Does Worship Matter?

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Take the One Week of Worship Challenge!

Have you ever longed to go deeper in your spiritual walk but felt stuck? Have you been confused about verses like “Draw near to God and He will draw near to you” (James 4:8)? The Bible teaches that God dwells in creation and that His Spirit is present in every believer, but for some reason this isn’t resonating with most Christians today. The Holy One desires for each of us to exchange a polite relationship with our Maker for something far more captivating. He longs for us to find comfort in an intimate relationship, where there is healing and restoration for all that has been lost.

We often think that being a Christ follower is all about serving God through Bible reading and doing good deeds. While these things are important, the Bible is not an end in itself. It is a resource to enlighten God’s children and lead them into an intimate relationship so they may taste the sweetness of the very God Himself in the core of who they are.

So how do we get to this place? I believe the answer is worship…because worship is the bridge between heaven and earth. Paul taught the believers in Ephesus, “Because of Christ and our faith in him, we can now come boldly and confidently into God’s presence” (Ephesians 3:12). As we go boldly into His throne room in worship, we begin to experience face-to-face intimacy with our Beloved.

My first worship challenge

Several years ago I was in the depths of excruciating emotional pain while working through painful things in my past when my mentor, Linda Dillow, challenged me to commit to worshiping God twenty minutes each day for one month. She explained that worship is different from prayers of petition, where we ask God to do something for us or for someone else. It is also different from prayers of thanksgiving, where we focus on what He has done in the past. In worship, we simply adore God by focusing on who He truly is. These words from A. P. Gibbs helped me understand this more clearly: “In prayer we are occupied with our needs, in thanksgiving we are occupied with our blessings, but in worship we are totally occupied with God Himself.” (Satisfy My Thirsty Soul, p. 37).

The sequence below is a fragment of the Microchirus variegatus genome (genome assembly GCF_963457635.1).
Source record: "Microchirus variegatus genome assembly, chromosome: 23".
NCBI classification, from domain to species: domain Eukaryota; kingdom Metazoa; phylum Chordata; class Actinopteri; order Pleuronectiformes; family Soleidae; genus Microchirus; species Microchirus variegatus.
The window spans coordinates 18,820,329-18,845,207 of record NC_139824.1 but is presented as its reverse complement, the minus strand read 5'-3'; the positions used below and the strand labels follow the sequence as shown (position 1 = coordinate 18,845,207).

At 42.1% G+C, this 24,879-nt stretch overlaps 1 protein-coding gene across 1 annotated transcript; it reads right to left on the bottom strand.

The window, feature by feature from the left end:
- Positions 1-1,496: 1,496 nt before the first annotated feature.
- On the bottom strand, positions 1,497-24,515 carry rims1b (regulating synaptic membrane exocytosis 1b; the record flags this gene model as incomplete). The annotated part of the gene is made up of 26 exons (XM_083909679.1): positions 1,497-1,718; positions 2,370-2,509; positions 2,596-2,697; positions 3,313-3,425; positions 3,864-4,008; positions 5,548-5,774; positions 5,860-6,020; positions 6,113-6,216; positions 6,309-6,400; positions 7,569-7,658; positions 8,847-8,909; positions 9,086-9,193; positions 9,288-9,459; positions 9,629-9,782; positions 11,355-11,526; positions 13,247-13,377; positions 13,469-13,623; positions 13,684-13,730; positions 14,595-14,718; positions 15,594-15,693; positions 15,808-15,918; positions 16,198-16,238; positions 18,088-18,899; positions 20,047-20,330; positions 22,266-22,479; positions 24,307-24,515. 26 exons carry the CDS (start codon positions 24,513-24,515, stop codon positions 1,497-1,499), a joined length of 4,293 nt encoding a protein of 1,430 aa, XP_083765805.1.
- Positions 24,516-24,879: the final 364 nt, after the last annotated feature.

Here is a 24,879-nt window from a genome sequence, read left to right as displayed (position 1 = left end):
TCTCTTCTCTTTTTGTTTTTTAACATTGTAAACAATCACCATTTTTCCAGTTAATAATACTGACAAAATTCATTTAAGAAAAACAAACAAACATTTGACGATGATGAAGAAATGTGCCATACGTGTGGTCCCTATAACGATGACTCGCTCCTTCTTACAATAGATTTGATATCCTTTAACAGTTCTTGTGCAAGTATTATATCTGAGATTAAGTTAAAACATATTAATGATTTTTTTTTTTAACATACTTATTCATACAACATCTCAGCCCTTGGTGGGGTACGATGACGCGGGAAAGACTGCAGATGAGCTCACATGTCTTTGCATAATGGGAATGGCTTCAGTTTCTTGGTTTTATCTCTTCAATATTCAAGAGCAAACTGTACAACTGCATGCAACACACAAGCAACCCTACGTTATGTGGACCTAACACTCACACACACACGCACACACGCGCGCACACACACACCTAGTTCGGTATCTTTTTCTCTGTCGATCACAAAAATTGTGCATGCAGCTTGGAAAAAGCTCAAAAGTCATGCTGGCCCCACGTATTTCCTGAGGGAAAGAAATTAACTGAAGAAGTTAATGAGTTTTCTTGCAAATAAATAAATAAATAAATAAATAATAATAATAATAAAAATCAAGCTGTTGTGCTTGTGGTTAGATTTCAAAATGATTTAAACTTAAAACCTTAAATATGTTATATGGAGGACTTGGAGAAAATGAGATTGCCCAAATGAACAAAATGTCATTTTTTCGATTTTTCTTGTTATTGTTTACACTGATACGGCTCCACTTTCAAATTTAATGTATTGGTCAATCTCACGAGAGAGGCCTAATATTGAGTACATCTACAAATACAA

As I took this challenge I was surprised to find that worship is much more encompassing than what I had previously experienced. I used to think that worship was the first twenty minutes of a Sunday morning church service when songs are sung to the Lord. But it is far more than that. The Bible clearly reveals that praise and worship are the primary vehicles for entering into communion with God. This can be done corporately, as believers gather together to ascribe to God the glory He deserves, and it can also be a personal experience. Both are important, but sometimes we are confused about individual worship.

What worship looks like

Many of the words for worship in the Old Testament pertain to body posture—kneeling, bowing, prostrating oneself, singing songs, offering sacrifices, lifting up hands, etc. The Hebrew definition for worship literally means “to bow down and prostrate oneself before a superior in homage.” We are all created individually by God and have our own unique worship preferences. Some people worship with uninhibited expression while others are uncomfortable with any type of external response.

God is pleased when we worship with extravagant, demonstrative, passionate praise, but sincere worship is more than body language. Jesus taught that worship is the language of the heart. In the discussion between Jesus and the woman at the well, our Lord described what true worship looks like: “But the time is coming and is already here when true worshipers will worship the Father in spirit and in truth. The Father is looking for anyone who will worship him that way. For God is Spirit, so those who worship him must worship in spirit and in truth”(John 4:23-24).